Broadband Communities

NOV-DEC 2013

BROADBAND COMMUNITIES is the leading source of information on digital and broadband technologies for buildings and communities. Our editorial aims to accelerate the deployment of Fiber-To-The-Home and Fiber-To-The-Premises.

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Page 48 of 134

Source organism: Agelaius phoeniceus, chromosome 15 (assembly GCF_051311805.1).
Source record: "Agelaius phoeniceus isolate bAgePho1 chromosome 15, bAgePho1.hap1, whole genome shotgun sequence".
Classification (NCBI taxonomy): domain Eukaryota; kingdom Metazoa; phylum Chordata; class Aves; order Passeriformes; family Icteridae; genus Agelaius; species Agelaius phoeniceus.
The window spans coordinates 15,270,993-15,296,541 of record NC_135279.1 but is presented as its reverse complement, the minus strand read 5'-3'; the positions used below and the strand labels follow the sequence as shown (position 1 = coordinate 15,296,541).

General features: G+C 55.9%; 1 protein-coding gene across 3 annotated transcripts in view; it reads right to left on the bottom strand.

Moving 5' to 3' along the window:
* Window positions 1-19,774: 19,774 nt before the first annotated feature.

ECONOMIC DEVELOPMENT Introducing Giganomics At BroadBand Communities' second annual conference on broadband and economic development, the terms "giganomics" and "gigametrics" made their debuts, and speakers shared their experiences with networks designed to stimulate economic growth. Following are summaries of several of the presentations. Gigabit Networks Move Communities Ahead market or ecosystem, incorporating a specifc collaborative business model that uses bandwidth, cloud and open data infrastructure. Gigametrics refers to the way we measure the impact of giganomics, which requires a new type of economic development impact statement. By upgrading the economic development impact model that cities currently use, Patrick McKeehan and I were able to estimate the impact of gigabit fber across a market in terms of revenue fows and jobs by category. Our initial study, which focused on a small area in the creative center of St. Louis, showed a signifcant impact: David Sandel explains the concepts of giganomics. David Sandel, Sandel & Associates: Te "killer app" for a gigabit network is community cash fow. Te impact of gigabit networks on local economies can be large, requiring new ways to model and measure economic development. So today, I'm introducing two new terms. Giganomics is concerned with the signifcant impact on community economic development that gigabit networks, accompanied by holistic planning and collaboration, can bring about. More specifcally, giganomics is the branch of social science that deals with the production and distribution and consumption of goods and services across a specifc entrepreneurial 42 | BROADBAND COMMUNITIES | • 1,000 high-tech jobs paid at industry standard • 972 additional jobs across a number of industries, including real estate, employment services, food service and drinking establishments, hospitals/health care providers, telecommunications and wholesale trade • $132,590,000 in wages and benefts • $172,227,000 in additional economic benefts, such as sales, rents and services. Conservatively, we estimate a total annual economic output in excess of $265 million deriving from an initial investment of less than $3 million. Te numbers strongly refect a community's capabilities and commitment, so economic | NOVEMBER/DECEMBER 2013

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